“I have been a huge fan of Andrew Kaufman since the very first book I picked up for him "The Waterproof Bible". Since then, I've been on a constant hunt for his books, every bookstore I enter, I go straight to the K section hoping to find his name. Unfortunately, his books don't seem to be very...”see full review » see other reviews »
“I have been a huge fan of Andrew Kaufman since the very first book I picked up for him "The Waterproof Bible". Since then, I've been on a constant hunt for his books, every bookstore I enter, I go straight to the K section hoping to find his name. Unfortunately, his books don't seem to be very popular over here. I found All My Friends are Superheroes at a book fair, and I devoured that in one sitting, until a few months ago anyway when I found both The Tiny Wife and Born Weird in one of the bookstores I frequent. I rushed to buy them without even reading the synopsis.
Given its size - which fits the title very well - I decided to start with The Tiny Wife first, another of his books that I devoured in one sitting. Kaufman has a knack for writing magical realism novels, and I do love a little bit of magic in my books.
The tale begins with a bank robbery, unlike any robbery you'll ever hear about. This one involves a flamboyantly dressed thief, wearing a purple-feathered hat, who walks in demanding not money but the most sentimental, precious object from all those present during the robbery. After he receives what he wants, he informs them all that he has just taken 51% of their souls, and they must fight to get it back, or else they will die. Those involved begin to experience the most bizarre happenings, some worse than others. A woman finds her husband has turned into a snowman, and he melts into nothingness, a woman's tattoo of a lion comes to life chasing her for days, a baby literally excretes money, and a wife with a husband and child, who has given her calculator to the thief as her most prized possession, begins to shrink in precise increments.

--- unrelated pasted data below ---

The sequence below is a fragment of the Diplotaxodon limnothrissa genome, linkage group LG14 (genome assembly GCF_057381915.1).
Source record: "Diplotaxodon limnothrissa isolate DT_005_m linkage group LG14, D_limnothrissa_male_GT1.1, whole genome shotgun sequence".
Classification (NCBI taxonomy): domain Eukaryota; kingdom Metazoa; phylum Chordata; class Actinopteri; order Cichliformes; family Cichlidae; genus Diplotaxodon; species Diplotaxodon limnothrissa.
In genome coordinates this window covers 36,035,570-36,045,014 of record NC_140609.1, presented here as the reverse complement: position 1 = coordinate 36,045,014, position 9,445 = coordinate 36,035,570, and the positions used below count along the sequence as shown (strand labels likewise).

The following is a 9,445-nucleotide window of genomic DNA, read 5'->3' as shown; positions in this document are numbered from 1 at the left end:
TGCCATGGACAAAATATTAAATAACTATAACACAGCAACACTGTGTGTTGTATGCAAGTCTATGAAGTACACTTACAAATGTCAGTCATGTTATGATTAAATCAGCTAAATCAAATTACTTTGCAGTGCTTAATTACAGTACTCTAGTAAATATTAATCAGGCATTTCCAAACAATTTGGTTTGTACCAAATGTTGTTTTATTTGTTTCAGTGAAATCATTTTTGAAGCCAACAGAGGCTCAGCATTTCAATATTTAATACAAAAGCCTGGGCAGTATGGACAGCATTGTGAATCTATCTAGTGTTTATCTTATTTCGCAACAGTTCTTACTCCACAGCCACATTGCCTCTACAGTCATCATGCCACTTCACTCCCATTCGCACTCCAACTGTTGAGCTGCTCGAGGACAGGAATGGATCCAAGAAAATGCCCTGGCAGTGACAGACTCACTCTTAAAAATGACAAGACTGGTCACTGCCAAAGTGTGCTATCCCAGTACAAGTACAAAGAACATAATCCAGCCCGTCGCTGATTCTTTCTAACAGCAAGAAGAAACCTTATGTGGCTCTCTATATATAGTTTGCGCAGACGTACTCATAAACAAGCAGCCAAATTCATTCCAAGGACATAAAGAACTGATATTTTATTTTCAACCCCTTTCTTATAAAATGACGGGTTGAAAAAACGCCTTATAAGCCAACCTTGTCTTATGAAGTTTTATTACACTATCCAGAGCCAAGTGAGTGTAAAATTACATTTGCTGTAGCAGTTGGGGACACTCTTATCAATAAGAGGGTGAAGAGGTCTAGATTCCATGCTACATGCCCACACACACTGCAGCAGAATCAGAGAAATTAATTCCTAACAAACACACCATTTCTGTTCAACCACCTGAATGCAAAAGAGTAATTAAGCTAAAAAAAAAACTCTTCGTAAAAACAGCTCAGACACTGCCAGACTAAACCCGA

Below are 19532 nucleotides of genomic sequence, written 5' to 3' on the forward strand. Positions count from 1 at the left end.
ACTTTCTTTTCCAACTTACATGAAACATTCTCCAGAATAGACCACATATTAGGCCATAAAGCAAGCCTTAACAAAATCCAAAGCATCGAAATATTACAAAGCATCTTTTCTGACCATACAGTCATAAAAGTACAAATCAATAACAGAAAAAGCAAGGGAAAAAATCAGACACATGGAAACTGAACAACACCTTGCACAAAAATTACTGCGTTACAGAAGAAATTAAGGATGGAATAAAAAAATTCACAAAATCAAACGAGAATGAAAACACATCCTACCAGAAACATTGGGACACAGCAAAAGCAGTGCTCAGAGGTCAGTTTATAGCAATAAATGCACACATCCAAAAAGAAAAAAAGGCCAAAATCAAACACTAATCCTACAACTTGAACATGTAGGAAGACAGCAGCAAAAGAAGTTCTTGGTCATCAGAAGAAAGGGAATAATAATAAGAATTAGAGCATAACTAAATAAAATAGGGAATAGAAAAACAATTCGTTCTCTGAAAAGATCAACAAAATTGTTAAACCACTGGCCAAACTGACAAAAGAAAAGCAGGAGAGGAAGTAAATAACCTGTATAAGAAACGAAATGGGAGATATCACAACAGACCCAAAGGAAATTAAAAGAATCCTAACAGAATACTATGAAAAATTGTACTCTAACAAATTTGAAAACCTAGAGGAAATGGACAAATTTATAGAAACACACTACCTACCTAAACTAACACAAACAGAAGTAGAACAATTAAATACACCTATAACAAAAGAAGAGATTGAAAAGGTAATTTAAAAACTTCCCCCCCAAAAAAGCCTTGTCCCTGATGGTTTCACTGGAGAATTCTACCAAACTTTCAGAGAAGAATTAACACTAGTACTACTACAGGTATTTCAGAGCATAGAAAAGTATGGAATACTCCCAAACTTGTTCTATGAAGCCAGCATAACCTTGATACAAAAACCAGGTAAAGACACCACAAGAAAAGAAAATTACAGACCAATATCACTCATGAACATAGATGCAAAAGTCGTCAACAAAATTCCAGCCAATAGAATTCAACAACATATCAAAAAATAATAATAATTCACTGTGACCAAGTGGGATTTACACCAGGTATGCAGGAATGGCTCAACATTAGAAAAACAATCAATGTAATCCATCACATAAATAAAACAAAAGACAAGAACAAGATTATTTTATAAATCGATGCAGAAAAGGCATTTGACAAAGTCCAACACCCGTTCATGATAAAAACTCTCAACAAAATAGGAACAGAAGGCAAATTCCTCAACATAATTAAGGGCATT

Her husband is the narrator of this wonderfully told, 88 page, novella. The wife, who loved to calculate every single thing in her life, now finds herself calculating how long she has before she shrinks into nothing, ceasing to exist. We discover that she has been facing problems with her husband for quite a while, and has forgotten how to be happy. As she becomes smaller and smaller, her own infant becomes a hazard to her and she finds she has to depend on her husband more than any other time in her life, as he carries her weight around (literally).
Short, it may be, but the lessons learned from this story are deep and true. We learn what happened to the other victims, as well as the Tiny Wife, and we find out in the end who succeeded in making their soul whole again and who didn't.
My favourite part of the book is a conversation that occurs between the husband and the thief:
Thief: "Perhaps one of the hardest things about having kids is realizing that you love someone more than your wife. That it's possible to love someone more than you love your wife. What's even worse is that it's a love you don't have to work at. It's just there. It just sits there, indestructible, getting stronger and stronger. While the love for your wife, the one you do have to work at, and work so very hard at, gets nothing. Gets neglected, left to fend for itself. Like a houseplant forgotten on a windowsill."
When you decide to read this book, I highly recommend you put a good hour or two aside with your favourite beverage, because you won't be getting up until you've finished reading it.”
“Subtle and imaginative, this short book is a magical tale of how we are each responsible for our own pain and suffering. Thirteen bank customers get an item of sentimental value stolen by a bizarre and rather likeable thief. He sets them a deadline to recover that stolen piece of their souls ... or else they'll die.